[Rising Tensions ]Fair Observer°2012.11（米国ワシントン研究調査誌掲載記事）
[Rising Tensions ]Fair Observer°
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2012年11月12日 - “The Japanese government and Japan-China trade and business groups do not have strong relations with China or special channels to reach top Chinese officials under this kind of situation,” says Konosuke Takegami, ...
China's Territorial Disputes: Security or Strategy?
The two sides exchanged angry tirades at the U.N. annual General Assembly last month, where Kazuo Kodama, Japan’s U.N. ambassador, flatly rejected Chinese Foreign Minister Yan Jiechi’s declaration that “the Chinese side will by no means tolerate any unilateral action by the Japanese side on the Daioyu Islands. China will continue to take firm measures to safeguard its territorial integrity and sovereignty.” Kodama reiterated Tokyo’s stance that the islands belong to Japan, based on “historical facts and international law.... China’s assertions have no grounds at all,” he said.
In the past two weeks, officials on both sides have held quiet meetings in preparation for formal talks. Ultimately, it is hard to imagine how the standoff can be defused. So far, the U.S. has sought to remain neutral. “The Japanese government and Japan-China trade and business groups do not have strong relations with China or special channels to reach top Chinese officials under this kind of situation,” says Konosuke Takegami, professor at Takushoku University’s Graduate School of Commerce. For dealings with China, Japan has depended on the U.S., he says. “But the U.S. is not going to help Japan unless there is some kind of military conflict.”
For now, the situation remains perilous. The U.S. and Japan sent a signal of unity to China with joint military exercises in Guam in later September, though nobody wants an open confrontation, says Chovanec. “But there are patrol boats floating around that could easily crash into one another. It does not take much miscalculation for someone to get hurt. It is a very dangerous situation right now,” he says.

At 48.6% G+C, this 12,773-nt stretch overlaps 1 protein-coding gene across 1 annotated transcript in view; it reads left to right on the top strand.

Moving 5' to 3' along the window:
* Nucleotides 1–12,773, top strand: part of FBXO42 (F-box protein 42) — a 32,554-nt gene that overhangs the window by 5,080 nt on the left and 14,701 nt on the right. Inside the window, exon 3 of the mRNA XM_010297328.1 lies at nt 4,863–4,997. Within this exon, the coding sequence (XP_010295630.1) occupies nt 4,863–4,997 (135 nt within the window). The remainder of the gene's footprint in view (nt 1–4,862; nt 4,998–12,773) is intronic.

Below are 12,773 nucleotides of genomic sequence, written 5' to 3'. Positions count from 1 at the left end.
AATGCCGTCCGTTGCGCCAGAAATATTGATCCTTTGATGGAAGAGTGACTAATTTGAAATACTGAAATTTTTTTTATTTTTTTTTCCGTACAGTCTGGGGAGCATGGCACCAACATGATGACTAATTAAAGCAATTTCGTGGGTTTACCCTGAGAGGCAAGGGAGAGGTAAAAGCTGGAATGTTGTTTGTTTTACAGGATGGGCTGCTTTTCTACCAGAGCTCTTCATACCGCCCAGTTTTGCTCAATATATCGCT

Ultimately, Japan needs to reformulate a long-term strategy for dealing with China, whose economy has surpassed it in size, though the Japanese people themselves appear not to have realized how powerful it is. “What alternative does Japan have? Japan does not have strong military power like China and does not have the strong economic power it used to. China now has both,” says Wharton’s Allen. “In the end, in the next few years the Japanese government has to decide what it will do about dealing with China. Are they going to let the Chinese dominate and push them around?”
Japan’s own political situation is compounding the uncertainty, given the possibility that the next election, due by the summer of 2013 at the latest, could return the more conservative Liberal Democratic Party to power. The LDP’s recent selection of hawkish former Prime Minister Shinzo Abe as its secretary-general virtually ensures that the issues will likely flare up again, Allen says. “The problem will not go away any time soon.” Chovanec agrees: “It is going to go on for while because there is not much room for comprise.”
The views expressed in this article are the author's own and do not necessarily reflect Fair Observer’s editorial policy.
*[This article was originally published by http://www.knowledgeatwharton.com.cn/index.cfm?fa=viewfeature&articleid=2684&languageid=1]